Building foundation skills
Skills are behaviors that a person can learn and improve through practice. Every day, students are learning and practicing skills as they also increase their knowledge in the subjects they study.
Skills can be categorized by how they are used and by whom. Some skills are very specific to a particular activity, job, or industry. Others are needed by all workers, regardless of job, work setting, or industry. These latter skills are often called employability skills. Young people need to be developing these employability skills, and you as a parent can help.
In 1992, the Secretary's Commission on Achieving Necessary Skills (SCANS) produced a national report that identified the skills employers need in today's workplace. These Competencies and Foundation skills are useful in thinking about how school and other activities help your child prepare for the future. You will see that the 3-R's (Reading, 'Riting, and 'Rithmetic) are but one part of the picture.
Effective workers can productively use:
- Resources - allocating time, money, materials, space, staff.
- Interpersonal Skills - working on teams, teaching others, serving customers, leading, negotiating, and working well with people from culturally diverse backgrounds.
- Information - acquiring and evaluating data, organizing and maintaining files, interpreting and communicating, and using computers to process information.
- Systems - understanding social, organizational, and technological systems, monitoring and correcting performance, and designing or improving systems.
- Technology - selecting equipment and tools, applying technology to specific tasks, and maintaining, and troubleshooting technologies.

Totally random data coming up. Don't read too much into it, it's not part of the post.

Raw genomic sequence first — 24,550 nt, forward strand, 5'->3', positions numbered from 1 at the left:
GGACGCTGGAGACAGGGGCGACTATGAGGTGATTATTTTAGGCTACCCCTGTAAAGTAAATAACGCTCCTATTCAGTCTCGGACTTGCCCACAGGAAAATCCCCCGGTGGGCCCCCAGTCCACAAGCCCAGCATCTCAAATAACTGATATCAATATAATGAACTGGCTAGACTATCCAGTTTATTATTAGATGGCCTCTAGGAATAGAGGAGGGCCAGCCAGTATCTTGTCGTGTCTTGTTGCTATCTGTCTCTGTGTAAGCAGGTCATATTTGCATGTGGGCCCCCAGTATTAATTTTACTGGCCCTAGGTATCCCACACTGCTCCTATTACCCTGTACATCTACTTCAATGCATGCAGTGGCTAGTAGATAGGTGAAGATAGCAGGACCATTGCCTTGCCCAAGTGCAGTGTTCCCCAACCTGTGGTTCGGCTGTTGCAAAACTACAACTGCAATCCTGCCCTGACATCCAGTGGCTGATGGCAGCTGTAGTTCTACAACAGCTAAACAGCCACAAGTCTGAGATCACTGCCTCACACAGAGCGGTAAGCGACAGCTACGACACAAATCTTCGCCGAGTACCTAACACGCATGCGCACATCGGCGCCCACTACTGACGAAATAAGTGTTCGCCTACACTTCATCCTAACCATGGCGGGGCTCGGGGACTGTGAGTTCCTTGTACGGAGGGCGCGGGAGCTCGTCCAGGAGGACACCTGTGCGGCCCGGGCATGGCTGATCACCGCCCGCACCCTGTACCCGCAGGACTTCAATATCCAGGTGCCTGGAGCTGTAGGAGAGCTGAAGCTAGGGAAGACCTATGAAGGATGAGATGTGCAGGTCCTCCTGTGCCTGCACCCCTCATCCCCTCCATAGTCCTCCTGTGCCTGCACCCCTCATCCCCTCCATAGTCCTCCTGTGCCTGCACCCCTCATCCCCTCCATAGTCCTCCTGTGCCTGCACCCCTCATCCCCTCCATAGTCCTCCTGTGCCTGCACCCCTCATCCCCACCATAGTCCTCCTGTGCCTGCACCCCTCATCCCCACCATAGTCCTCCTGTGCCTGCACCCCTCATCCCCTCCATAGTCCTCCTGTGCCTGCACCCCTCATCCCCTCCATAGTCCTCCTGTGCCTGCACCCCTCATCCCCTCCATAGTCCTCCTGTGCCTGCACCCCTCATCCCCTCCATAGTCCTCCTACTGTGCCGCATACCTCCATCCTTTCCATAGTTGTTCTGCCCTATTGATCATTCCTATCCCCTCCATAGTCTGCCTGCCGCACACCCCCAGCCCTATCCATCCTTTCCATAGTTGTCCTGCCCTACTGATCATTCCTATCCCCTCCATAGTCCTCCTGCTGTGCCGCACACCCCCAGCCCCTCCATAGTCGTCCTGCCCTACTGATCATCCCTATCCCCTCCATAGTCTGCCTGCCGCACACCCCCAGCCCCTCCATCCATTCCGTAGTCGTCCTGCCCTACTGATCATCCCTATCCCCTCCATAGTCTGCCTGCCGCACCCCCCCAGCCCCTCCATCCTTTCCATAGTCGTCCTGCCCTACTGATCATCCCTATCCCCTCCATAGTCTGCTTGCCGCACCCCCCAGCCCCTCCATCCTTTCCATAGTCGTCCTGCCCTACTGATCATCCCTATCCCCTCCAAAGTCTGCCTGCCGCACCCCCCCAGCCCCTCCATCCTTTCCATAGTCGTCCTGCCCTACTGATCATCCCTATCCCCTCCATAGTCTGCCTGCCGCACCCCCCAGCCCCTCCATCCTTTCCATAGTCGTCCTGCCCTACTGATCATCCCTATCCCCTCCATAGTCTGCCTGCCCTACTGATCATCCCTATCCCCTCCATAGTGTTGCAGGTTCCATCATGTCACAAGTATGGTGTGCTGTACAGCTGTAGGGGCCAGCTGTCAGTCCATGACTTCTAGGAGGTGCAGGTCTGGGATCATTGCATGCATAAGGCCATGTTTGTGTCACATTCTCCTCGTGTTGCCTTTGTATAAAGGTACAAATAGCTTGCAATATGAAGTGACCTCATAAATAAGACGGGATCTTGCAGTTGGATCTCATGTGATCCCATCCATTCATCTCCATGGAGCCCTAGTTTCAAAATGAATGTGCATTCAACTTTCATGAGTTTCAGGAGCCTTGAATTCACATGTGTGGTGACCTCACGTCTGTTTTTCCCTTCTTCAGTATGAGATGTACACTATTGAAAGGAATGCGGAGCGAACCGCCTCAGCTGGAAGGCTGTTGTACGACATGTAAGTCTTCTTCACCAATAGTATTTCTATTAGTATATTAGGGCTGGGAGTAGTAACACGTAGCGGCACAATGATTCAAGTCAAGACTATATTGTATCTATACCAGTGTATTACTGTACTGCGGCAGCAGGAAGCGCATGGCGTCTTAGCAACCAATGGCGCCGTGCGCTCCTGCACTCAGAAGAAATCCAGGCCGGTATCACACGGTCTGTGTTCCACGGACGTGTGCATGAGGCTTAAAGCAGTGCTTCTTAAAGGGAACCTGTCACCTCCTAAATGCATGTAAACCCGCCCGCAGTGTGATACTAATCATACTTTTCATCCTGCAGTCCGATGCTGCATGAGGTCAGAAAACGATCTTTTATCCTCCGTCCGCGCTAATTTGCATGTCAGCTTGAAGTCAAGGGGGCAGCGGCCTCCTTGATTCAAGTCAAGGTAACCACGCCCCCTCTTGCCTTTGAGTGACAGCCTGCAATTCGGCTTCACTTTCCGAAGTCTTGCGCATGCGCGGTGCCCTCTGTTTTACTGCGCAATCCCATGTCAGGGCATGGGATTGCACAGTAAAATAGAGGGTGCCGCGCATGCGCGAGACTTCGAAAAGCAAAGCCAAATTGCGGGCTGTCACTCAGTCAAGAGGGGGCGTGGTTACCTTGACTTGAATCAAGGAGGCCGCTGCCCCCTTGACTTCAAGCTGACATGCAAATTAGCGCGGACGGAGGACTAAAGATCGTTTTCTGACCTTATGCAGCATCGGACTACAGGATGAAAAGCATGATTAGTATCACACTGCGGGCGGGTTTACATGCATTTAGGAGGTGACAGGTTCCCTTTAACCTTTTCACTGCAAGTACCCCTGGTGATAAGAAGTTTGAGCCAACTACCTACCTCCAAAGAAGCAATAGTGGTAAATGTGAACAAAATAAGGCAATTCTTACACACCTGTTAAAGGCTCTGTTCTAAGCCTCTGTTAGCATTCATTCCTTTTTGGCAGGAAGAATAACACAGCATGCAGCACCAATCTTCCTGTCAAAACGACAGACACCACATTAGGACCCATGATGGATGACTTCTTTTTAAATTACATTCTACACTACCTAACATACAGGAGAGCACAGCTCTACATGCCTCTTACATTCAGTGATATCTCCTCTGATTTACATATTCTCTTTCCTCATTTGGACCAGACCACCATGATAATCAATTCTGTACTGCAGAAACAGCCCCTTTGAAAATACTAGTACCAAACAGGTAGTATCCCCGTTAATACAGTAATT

- Basic Skills - reading, writing, arithmetic and mathematics, speaking, and listening.
- Thinking Skills - thinking creatively, making decisions, solving problems, seeing things in the mind's eye, knowing how to learn, and reasoning.
- Personal Qualities - individual responsibility, self-esteem, sociability, self-management, and integrity.
In Oregon, the Employment Department also surveys employers throughout the state. Employers report that work ethic and other soft skills remain in short supply. According to its 2002 Employer Survey, employers in Oregon are looking for these skills:
|Percent of Employers||
|99%||Work Ethic||Employers want honest, dependable, and productive workers|
|96%||English Language||Most jobs require oral and written communication in English.|
|95%||Reading and Writing||Most jobs require workers to read and write.|
|94%||Problem Solving and Critical Thinking||Employers want workers who can understand and find answers to problems.|
|94%||Interpersonal||Businesses - and their employees - thrive when people work well together.|
|90%||Math||Nearly every job requires some math skills.|
|68%||Computer Software||Employers need technology-savvy workers.|
|68%||Leadership||Employers need skilled staff to guide lower-level workers.|
|58%||Manual Labor||Technology will never completely replace the need for hands-on work.|
|44%||Tools and Machine||
Many employers need workers who can operate certain equipment.
|40%||Spanish Language||Employers' need for Spanish-speaking workers has risen with the Hispanic population.|
As you can see, in addition to the communication and math skills we typically associate with school, young people need to be learning and practicing a number of other skills. Everyday activities provide opportunities to learn about these skills, think about how we use them, and work on improving them. You may also want to do these activities with your children:
Helping Hands (Elementary School or Younger)
Things Employers Expect (Middle School)
Skills at Work and School (Middle School)
Employability Skills and Me (High School)
For more information on SCANS, go to http://wdr.doleta.gov/SCANS/whatwork/.